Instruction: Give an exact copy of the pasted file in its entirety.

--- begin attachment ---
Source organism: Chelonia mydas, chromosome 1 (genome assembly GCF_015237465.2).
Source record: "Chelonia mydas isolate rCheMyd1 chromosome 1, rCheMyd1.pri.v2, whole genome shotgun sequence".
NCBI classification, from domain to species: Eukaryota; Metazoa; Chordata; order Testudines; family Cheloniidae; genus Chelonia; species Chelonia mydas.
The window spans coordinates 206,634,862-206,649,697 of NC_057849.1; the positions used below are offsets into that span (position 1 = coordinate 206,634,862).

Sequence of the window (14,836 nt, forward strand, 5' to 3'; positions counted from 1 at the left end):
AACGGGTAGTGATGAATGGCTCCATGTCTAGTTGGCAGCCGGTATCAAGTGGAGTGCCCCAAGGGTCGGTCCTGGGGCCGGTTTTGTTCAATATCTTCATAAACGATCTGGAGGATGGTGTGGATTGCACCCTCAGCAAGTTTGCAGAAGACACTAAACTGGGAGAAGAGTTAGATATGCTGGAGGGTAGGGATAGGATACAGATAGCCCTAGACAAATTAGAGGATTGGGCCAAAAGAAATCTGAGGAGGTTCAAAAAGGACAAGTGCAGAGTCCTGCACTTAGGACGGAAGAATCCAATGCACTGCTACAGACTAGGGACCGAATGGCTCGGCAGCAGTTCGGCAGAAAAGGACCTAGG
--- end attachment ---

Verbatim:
Source organism: Chelonia mydas, chromosome 1 (genome assembly GCF_015237465.2).
Source record: "Chelonia mydas isolate rCheMyd1 chromosome 1, rCheMyd1.pri.v2, whole genome shotgun sequence".
NCBI classification, from domain to species: Eukaryota; Metazoa; Chordata; order Testudines; family Cheloniidae; genus Chelonia; species Chelonia mydas.
The window spans coordinates 206,634,862-206,649,697 of NC_057849.1; the positions used below are offsets into that span (position 1 = coordinate 206,634,862).

Sequence of the window (14,836 nt, forward strand, 5' to 3'; positions counted from 1 at the left end):
AACGGGTAGTGATGAATGGCTCCATGTCTAGTTGGCAGCCGGTATCAAGTGGAGTGCCCCAAGGGTCGGTCCTGGGGCCGGTTTTGTTCAATATCTTCATAAACGATCTGGAGGATGGTGTGGATTGCACCCTCAGCAAGTTTGCAGAAGACACTAAACTGGGAGAAGAGTTAGATATGCTGGAGGGTAGGGATAGGATACAGATAGCCCTAGACAAATTAGAGGATTGGGCCAAAAGAAATCTGAGGAGGTTCAAAAAGGACAAGTGCAGAGTCCTGCACTTAGGACGGAAGAATCCAATGCACTGCTACAGACTAGGGACCGAATGGCTCGGCAGCAGTTCGGCAGAAAAGGACCTAGG